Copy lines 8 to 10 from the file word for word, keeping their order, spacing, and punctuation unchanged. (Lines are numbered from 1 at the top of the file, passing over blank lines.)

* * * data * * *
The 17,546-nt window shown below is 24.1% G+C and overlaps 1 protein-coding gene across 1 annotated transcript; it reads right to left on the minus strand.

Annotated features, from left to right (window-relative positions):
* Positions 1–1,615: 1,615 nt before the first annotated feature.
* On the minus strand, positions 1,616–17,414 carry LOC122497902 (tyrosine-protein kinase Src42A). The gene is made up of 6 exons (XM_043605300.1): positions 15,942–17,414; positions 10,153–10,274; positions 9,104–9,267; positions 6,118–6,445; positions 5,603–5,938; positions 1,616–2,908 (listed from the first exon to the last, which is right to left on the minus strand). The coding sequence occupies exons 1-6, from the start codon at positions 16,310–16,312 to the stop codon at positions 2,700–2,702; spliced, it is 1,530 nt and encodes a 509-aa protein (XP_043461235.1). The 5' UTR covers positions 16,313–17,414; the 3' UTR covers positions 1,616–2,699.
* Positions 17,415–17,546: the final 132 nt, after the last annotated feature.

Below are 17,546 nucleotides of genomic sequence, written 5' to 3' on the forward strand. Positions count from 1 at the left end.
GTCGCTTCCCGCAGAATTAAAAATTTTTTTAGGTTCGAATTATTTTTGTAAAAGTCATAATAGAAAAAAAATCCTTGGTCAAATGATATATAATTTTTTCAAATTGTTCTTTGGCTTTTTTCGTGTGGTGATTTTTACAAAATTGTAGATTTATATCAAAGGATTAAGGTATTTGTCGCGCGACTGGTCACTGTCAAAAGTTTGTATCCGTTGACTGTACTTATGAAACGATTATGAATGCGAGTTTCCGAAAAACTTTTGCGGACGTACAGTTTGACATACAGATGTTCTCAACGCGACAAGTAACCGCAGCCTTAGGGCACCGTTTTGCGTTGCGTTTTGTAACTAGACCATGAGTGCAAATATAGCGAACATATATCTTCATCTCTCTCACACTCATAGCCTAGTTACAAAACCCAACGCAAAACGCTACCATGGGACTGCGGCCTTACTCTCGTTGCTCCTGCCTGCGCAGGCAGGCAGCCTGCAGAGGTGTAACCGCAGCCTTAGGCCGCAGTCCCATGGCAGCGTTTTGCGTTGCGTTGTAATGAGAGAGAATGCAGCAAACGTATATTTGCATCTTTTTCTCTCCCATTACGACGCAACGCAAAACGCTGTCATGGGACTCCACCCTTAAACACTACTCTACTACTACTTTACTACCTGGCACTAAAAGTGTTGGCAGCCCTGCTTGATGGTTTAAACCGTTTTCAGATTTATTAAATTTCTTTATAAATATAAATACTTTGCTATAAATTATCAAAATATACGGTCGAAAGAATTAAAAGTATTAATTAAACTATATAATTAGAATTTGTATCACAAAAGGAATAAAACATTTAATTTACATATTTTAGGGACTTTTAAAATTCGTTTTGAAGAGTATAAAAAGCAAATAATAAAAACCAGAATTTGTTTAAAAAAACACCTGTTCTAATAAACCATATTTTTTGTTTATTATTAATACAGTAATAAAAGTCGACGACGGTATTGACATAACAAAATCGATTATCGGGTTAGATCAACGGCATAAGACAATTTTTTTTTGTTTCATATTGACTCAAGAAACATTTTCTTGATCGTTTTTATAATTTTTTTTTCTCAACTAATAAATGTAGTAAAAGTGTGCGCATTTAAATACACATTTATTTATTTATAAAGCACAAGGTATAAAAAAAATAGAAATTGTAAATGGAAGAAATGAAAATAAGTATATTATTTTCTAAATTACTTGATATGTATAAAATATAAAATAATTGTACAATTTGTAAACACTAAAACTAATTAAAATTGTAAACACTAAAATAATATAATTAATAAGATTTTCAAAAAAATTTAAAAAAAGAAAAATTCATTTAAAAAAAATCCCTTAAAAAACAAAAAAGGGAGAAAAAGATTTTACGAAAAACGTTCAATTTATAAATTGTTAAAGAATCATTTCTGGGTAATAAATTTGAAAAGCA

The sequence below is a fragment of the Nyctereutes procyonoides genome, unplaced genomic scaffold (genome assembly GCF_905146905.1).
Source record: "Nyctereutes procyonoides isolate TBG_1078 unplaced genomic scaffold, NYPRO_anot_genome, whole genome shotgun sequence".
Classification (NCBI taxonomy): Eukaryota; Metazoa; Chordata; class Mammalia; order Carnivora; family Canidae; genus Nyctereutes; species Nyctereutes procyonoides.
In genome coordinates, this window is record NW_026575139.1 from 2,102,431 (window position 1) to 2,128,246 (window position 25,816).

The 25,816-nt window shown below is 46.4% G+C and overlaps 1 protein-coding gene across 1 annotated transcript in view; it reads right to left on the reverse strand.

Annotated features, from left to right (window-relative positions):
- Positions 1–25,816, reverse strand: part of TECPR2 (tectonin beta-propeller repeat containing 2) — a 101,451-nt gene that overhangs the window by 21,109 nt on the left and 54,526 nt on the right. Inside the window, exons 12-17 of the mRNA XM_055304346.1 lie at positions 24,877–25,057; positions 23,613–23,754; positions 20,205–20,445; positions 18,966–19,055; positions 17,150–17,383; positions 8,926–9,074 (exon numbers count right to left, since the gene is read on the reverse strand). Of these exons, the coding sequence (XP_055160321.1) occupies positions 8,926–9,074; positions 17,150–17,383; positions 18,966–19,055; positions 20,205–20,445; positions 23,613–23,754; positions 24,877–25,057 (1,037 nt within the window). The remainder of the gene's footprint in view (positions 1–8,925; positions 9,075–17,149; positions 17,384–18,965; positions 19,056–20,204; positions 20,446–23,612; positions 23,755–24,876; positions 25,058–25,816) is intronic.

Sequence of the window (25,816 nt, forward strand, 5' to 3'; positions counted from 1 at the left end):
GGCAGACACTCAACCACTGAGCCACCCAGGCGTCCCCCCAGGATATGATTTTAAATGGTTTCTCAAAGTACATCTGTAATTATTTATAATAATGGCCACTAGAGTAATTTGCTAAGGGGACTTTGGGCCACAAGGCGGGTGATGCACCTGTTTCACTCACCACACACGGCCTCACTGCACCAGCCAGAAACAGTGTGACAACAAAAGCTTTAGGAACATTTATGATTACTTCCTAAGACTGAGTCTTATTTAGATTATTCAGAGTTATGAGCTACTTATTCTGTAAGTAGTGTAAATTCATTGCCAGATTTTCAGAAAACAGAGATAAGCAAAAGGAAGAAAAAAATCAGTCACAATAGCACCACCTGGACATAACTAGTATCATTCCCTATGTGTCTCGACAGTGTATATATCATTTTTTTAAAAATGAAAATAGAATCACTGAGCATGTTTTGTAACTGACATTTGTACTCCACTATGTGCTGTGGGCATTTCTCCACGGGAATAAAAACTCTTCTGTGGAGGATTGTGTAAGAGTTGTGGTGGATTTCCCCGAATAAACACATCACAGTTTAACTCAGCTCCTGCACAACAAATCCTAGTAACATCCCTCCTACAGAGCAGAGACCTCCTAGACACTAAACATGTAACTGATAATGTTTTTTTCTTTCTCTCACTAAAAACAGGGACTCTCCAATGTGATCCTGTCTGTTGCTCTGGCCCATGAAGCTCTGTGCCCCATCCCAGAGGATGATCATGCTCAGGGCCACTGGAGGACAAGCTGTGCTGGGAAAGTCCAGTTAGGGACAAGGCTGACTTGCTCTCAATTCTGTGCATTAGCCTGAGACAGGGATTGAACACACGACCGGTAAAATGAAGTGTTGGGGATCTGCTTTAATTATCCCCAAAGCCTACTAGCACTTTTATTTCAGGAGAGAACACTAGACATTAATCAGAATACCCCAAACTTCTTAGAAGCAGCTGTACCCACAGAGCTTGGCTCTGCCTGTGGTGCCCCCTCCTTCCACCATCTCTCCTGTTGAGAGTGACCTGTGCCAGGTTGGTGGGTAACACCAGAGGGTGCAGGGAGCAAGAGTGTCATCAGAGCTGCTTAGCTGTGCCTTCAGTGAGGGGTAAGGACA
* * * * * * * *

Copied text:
The sequence below is a fragment of the Nyctereutes procyonoides genome, unplaced genomic scaffold (genome assembly GCF_905146905.1).
Source record: "Nyctereutes procyonoides isolate TBG_1078 unplaced genomic scaffold, NYPRO_anot_genome, whole genome shotgun sequence".
Classification (NCBI taxonomy): Eukaryota; Metazoa; Chordata; class Mammalia; order Carnivora; family Canidae; genus Nyctereutes; species Nyctereutes procyonoides.